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Old 07-24-2009, 05:37 PM   #6
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I am using the exact same method, personally I think it works well enough to do what you need it to.

I think some of the other responses are forgetting a few things. If you are using a HOB filter, let alone DIY co2, as I am, I imagine you are trying to do this tank on a budget. Given that, pressurized co2 and a canister filter with an in tank diffuser are probably not realistic options. Additionally, I am not entirely convinced that this method is not nearly as effective as any other. I say that because with a fine enough airstone, you are starting with very small co2 bubbles to begin with. From there, these small bubbles are being pulled in to your HOB, and being vigorously mixed by the HOB impeller. And even beyond that, if you have fine filter pad in your HOB, the bubbles are being caught by this and held in place while water rushes past, providing even more contact time with the water.

I'm not arguing with the replies saying pressurized co2 with a canister filter and ceramic diffuser is more effective, I just think everyone has a different level of "good enough," and if you're on a budget, at some point you need to realize that stressing out and over thinking things is going to end up distracting you from simply enjoying your tank.
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Old 07-24-2009, 11:37 PM   #7
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I've bought a small glass Rhinox difusser from ebay and when it arrives i'll put that in and see how it goes. For now i'll keep the same setup as above.

Thanks a lot for all of your feedback, i really appreciate it.
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Old 08-06-2009, 12:34 AM   #8
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I may be a little late to join the conversation but here it goes..

I recently purchased a diffuser on ebay. it did take quite a bit of pressure to get the air to push through the ceramic. Then a couple days later the pressure would just separate the airline hose from the diffuser. I think there was not enough pressure to push through the ceramic but enough to build up and push the airline and glass diffuser apart.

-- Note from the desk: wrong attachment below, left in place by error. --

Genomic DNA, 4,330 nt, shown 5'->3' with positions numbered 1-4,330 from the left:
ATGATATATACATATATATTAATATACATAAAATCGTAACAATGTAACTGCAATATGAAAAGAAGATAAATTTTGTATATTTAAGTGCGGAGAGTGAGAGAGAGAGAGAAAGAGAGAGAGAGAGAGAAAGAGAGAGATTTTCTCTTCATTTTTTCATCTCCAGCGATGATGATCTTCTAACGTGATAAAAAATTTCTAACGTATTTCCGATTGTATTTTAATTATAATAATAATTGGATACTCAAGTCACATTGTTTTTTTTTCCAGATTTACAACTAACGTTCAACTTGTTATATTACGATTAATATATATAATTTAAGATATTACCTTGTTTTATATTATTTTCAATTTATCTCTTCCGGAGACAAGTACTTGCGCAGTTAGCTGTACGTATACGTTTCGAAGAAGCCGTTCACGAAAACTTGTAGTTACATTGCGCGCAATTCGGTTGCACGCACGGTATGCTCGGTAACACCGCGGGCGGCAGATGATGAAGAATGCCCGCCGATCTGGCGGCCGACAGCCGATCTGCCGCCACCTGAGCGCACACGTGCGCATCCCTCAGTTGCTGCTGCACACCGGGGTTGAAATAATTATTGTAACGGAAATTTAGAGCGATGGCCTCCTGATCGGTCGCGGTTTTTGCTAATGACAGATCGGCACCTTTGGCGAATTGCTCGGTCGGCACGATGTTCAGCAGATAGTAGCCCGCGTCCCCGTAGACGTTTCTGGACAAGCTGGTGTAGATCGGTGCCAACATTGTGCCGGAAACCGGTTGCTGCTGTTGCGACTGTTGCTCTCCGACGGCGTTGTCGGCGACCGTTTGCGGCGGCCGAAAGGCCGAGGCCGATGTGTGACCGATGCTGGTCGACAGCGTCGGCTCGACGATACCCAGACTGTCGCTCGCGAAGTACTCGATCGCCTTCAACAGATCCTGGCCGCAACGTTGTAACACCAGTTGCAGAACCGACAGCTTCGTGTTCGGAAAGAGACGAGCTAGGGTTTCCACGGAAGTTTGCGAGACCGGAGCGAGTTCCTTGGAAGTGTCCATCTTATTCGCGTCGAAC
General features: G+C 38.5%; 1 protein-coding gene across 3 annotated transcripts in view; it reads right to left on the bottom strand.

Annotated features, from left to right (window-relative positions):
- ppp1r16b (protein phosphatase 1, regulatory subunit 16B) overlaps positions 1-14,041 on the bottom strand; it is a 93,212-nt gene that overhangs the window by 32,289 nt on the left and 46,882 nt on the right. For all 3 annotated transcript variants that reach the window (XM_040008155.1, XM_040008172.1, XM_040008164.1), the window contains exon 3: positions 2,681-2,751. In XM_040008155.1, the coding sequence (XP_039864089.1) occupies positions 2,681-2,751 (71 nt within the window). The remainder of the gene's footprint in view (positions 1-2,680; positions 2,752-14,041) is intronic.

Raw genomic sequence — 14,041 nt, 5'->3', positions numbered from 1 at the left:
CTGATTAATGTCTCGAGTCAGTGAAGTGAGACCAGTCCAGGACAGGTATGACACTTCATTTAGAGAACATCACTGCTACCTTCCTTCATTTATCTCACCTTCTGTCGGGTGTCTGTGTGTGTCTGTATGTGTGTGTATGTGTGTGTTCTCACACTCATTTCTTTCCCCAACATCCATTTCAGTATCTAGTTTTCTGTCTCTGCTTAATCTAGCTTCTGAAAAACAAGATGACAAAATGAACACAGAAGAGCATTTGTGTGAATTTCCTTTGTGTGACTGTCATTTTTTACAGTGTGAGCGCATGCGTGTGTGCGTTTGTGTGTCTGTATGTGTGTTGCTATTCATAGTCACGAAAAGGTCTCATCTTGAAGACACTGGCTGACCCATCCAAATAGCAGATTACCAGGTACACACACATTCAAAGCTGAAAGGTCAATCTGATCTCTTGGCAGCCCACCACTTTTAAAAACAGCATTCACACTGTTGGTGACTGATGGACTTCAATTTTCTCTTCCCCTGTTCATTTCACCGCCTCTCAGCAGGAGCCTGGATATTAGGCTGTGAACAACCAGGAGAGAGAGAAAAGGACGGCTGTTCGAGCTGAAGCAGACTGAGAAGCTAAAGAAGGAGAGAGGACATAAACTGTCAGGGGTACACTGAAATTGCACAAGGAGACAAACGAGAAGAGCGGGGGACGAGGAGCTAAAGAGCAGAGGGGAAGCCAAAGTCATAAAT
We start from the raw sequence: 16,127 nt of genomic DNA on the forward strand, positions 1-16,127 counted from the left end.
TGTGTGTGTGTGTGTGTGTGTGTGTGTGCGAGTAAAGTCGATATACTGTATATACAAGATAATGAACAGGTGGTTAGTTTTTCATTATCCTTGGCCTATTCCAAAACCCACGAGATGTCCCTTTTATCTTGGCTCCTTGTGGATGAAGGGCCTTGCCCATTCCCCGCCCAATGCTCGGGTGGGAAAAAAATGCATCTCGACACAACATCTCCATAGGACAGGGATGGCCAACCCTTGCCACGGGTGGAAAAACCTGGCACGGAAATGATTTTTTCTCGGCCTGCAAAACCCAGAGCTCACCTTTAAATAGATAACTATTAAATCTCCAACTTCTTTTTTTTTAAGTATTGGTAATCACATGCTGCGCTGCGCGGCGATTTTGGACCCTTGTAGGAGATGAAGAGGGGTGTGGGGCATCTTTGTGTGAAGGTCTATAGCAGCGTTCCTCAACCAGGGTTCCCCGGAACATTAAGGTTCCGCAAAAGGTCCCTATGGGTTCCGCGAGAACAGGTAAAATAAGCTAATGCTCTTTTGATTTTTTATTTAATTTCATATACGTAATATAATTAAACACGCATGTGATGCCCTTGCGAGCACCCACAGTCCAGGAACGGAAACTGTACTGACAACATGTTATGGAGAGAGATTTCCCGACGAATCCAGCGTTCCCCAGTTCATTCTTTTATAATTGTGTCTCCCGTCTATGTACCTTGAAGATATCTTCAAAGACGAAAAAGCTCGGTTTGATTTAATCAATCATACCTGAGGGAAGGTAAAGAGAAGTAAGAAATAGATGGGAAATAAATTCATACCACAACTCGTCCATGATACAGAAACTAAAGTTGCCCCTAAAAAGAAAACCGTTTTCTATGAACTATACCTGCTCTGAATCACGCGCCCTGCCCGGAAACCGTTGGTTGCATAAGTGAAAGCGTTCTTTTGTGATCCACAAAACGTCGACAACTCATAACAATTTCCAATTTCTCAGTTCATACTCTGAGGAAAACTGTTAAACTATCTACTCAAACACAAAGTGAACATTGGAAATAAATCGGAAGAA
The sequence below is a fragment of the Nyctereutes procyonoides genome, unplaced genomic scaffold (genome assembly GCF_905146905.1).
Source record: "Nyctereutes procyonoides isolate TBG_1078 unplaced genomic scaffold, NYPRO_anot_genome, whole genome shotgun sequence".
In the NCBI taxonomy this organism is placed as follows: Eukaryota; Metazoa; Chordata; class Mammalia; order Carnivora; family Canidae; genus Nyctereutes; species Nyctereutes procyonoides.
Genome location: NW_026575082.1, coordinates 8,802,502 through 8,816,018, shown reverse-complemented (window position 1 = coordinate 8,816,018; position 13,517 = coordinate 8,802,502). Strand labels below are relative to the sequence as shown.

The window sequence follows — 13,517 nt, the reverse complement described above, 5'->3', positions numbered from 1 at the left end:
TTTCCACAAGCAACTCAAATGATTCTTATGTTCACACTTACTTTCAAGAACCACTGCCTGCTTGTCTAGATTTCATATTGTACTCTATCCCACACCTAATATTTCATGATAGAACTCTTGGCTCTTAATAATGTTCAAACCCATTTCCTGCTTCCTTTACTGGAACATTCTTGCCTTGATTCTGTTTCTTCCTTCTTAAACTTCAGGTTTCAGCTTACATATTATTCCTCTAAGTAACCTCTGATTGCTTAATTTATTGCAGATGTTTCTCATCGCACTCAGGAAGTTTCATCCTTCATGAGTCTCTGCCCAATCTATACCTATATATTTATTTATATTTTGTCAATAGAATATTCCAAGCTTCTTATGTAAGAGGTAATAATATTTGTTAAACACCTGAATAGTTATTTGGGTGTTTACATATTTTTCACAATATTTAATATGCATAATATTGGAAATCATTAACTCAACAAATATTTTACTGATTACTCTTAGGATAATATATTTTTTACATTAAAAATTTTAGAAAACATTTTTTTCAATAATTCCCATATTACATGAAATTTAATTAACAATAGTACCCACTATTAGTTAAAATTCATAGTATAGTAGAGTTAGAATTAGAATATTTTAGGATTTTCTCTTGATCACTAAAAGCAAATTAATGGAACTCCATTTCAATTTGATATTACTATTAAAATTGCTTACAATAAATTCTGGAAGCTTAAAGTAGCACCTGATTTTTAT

Today I said screw it and put the airline directly into the intake of my HOB280. I assume I may lose some more co2 but i will put some sponges in the back of the hob to reduce agitation. Sound like a good idea?

Quote:
Originally Posted by njenner View Post
I've bought a small glass Rhinox difusser from ebay and when it arrives i'll put that in and see how it goes. For now i'll keep the same setup as above.

Thanks a lot for all of your feedback, i really appreciate it.
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Old 08-06-2009, 03:40 PM   #9
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Quote:
Originally Posted by dsubaru View Post
Today I said screw it and put the airline directly into the intake of my HOB280. I assume I may lose some more co2 but i will put some sponges in the back of the hob to reduce agitation. Sound like a good idea?
You should be fine.
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Old 08-06-2009, 11:20 PM   #10
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i think that a significant source of co2 loss in an hob is the impeller well area. look at all the turbulence and surface agitation going on. seems to me that would be the first place co2 is being blown off.